Many people enjoy print books, magazines and newspapers because of the personal meaning and behavior that is associated with them. Even for friends I know who fully embrace digital media, it is hard to replicate the feeling of spending a Sunday morning with The New York Times and a cup of coffee. Or, the feeling of hiding in a nook with a good book, and escaping the world. Hard to do that when reading a book on an iPad, when email, Twitter, Facebook and the entirety of the web, is merely a swipe away.
But I see the gap narrowing between the personal connection we have with print, and the personal connection we can have with digital media.
This morning, I’ve been checking out a new iPad app called Flipboard, which is a “social magazine” that presents social media content in a magazine-like format. See Robert Scoble’s in-depth review here. What I like about Flipboard so far is how it lives up to the iPad’s “lean back” philosophy – that reading magazine content is a casual and personal experience of discovery. A break from the day, not a drive towards digging and sharing in a Twitter-like manic fashion.
As publishers and media companies continue to feel pressure to innovate in the digital arena, while protecting their established revenue models, I want to consider how we establish personal connections with media. I’ve heard the statement again and again that nothing can replicate the feeling of holding a book, of putting it on your shelf, of looking at it for years – a validation and reminder of one’s experience with it. Perhaps this is a cognitive trophy of sorts? Or can we not admit that sometimes our bookshelves are a way to show off to visitors – how smart we are, how varied our interests. That they are physical manifestations of what we feel we know, what we have experienced, what we are passionate about. And let’s face it – nobody cares about how varied or extensive our RSS feeds are. Or how many Apps someone has.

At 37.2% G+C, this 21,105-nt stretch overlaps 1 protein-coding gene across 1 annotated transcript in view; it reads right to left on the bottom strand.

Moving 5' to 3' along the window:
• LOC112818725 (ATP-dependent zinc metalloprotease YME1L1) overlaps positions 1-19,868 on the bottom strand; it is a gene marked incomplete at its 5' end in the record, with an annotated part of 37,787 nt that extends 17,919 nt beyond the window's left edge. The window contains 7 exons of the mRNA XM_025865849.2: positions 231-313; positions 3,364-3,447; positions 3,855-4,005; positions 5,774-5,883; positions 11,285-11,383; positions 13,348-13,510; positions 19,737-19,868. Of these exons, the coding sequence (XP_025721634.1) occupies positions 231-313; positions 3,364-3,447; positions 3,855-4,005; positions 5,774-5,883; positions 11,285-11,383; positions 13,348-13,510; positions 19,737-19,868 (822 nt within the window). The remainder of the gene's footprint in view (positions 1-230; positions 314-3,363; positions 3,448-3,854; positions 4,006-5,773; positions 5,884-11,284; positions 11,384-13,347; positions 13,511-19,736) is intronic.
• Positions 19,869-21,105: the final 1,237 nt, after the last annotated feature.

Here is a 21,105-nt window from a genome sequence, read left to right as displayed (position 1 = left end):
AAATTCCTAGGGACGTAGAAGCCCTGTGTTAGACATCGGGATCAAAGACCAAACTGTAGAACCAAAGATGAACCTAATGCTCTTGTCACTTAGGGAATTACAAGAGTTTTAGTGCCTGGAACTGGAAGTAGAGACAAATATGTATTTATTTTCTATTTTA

Music has been a passion of mine for (eek!) decades. Beyond the music itself, records and CDs have always had personal meaning to me, which I described in a recent post about physical media vs lifestyle media.
For me, music is no longer about ownership. Instead, it is about experience, sharing, connection to the artist, connection to other fans, and personal filtering, be it by playlist or mashup.
As I play with Flipboard this morning, I am getting the sense that a similar evolution is happening with magazine content. I still subscribe to plenty of magazine – but more and more find myself reaching for my iPad. And with Flipboard, I’m wondering if it doesn’t have to be a choice between one or the other.
And that in the future, my relationship with magazines will be less about that quiet Sunday morning with a cup of coffee, and more about experiencing, sharing, commenting and filtering.
Arguments about the ‘death of print’ seem besides the point to me. I love physical media for all the obvious reasons, including some sentimental ones. But I don’t feel great about dumping a newspaper in a recycling bin everyday when I know I can read it on my iPad. And for all the calls that “printed books will NEVER die,” it seems more like a debate than us really just choosing to make personal choices as we each evolve as individuals.
In my life, I am realizing more and more that media is not about stuff. Quite frankly, I’m tired of dusting stuff. Rather, media for me is increasingly about experience and connection. And I have to say, my life feels fuller because of it.